Party of Five

Don’t let Alibaba’s 27 partners fool you—the company is controlled by five people

June 26, 2014
Obsession
Alibaba IPO
June 26, 2014

Alibaba recently revealed the members of its all-powerful “Lakeside Partners” management committee, a list that includes seven of the company’s original founders and numerous business heads and other executives. The company’s partners—and not its future shareholders—control nominations for Alibaba’s board of directors, and their dominant role was a core point of contention when Alibaba was considering where to list its forthcoming initial public offering.

But the power of Lakeside Partners actually pales in comparison to an elite Alibaba subgroup called the “partnership committee.” This five-member group, according to the IPO prospectus, is responsible for nominating new partners and administering their election. And it’s almost impossible for partnership committee members to be replaced:

Partnership committee members serve for a term of three years and may serve multiple terms. Elections of committee members are held once every three years. Prior to each election, the partnership committee nominates eight partners. All partners may vote for five nominees and the five nominees who receive the most votes from the partners are elected to the partnership committee.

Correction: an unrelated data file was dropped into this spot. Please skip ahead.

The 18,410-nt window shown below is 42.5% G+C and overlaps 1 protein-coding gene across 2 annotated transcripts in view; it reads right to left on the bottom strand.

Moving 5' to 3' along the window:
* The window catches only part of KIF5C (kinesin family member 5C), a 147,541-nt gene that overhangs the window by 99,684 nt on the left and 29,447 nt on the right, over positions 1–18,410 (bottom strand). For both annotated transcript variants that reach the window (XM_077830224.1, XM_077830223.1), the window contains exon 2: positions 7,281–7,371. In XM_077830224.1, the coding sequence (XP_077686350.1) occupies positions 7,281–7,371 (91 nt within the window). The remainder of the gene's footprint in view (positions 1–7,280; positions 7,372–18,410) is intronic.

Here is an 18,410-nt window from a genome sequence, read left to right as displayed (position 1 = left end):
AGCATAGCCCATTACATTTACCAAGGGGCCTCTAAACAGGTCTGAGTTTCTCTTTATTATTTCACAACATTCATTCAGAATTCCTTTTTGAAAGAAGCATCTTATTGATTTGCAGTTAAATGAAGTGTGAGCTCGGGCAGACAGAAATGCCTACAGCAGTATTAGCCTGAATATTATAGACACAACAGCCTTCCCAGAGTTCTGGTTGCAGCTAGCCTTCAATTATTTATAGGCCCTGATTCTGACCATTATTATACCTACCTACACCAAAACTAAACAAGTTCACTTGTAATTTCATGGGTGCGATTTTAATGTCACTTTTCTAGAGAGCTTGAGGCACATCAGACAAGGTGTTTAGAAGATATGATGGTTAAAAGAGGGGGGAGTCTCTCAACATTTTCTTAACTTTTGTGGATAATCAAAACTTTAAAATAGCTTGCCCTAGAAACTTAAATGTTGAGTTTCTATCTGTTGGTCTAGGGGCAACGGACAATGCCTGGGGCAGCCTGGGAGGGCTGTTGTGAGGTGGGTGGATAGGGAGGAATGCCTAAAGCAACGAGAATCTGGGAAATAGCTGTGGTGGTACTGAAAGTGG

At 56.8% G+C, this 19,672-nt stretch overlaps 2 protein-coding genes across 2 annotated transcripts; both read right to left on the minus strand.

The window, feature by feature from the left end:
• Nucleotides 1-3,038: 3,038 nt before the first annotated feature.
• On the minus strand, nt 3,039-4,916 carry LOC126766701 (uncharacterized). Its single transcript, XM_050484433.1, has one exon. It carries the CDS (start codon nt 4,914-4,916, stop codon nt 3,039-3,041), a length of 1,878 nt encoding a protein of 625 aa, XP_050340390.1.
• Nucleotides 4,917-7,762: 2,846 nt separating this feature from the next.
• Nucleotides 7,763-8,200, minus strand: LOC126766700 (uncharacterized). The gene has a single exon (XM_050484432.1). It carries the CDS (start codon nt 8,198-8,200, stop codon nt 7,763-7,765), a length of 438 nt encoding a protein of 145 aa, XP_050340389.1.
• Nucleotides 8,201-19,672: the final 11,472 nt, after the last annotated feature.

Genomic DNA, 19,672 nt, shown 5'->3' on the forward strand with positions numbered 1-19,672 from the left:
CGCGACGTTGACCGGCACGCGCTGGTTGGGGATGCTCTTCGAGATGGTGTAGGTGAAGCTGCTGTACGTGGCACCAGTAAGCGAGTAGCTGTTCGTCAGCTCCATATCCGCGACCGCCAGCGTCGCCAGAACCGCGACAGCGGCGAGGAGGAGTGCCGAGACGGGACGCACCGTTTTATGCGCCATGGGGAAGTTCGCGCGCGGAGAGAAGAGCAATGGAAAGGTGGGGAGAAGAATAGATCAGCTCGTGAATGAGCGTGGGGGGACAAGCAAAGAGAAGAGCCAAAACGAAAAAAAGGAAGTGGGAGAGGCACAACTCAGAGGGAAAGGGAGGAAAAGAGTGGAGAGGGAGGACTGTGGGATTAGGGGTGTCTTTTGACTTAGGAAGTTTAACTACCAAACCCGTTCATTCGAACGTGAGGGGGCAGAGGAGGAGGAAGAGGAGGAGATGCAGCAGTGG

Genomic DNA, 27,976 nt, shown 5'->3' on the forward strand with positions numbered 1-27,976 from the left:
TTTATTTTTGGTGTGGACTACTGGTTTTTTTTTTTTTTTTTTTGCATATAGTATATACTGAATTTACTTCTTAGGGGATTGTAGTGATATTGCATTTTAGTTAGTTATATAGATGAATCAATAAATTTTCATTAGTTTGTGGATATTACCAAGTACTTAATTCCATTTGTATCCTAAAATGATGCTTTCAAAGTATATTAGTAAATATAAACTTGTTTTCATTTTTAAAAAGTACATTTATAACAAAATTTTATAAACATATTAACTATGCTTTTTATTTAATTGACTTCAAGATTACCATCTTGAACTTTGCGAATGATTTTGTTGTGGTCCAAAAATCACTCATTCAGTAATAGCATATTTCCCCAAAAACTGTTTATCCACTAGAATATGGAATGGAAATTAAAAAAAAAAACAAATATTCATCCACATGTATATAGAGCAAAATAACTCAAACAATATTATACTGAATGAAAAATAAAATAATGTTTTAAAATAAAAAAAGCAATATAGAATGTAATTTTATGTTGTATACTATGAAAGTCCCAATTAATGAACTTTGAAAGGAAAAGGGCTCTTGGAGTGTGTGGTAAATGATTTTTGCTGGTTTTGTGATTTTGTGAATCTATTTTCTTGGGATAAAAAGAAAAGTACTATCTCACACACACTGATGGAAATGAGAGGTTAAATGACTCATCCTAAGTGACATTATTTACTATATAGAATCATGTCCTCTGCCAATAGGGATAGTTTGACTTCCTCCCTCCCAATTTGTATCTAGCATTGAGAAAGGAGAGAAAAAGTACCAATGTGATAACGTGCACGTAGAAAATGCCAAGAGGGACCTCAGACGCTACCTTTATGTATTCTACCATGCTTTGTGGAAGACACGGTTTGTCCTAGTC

In other words, only the partnership committee can nominate candidates for the partnership committee. If any of the other 22 Alibaba partners think it is time to introduce fresh blood into the elite group, they’ll need to persuade an existing member to nominate someone, and that member will need to convince the partnership committee. And if investors want a change, they’ll have no direct way to push for one.

The five member committee is made up of co-founder and chairman Jack Ma, vice chairman Joseph Tsai, CEO Jonathan Lu, co-founder and financial services head Lucy Peng, and chief strategy officer Zeng Ming. They hold a small minority ownership stake in the company: Ma currently owns 8.9% and Tsai owns 3.6%, and the others far less. But based on Alibaba’s conditions for changing the group, they will be able to maintain an iron grip on the company for years to come.

Read this next: Quartz coverage of the Alibaba IPO.

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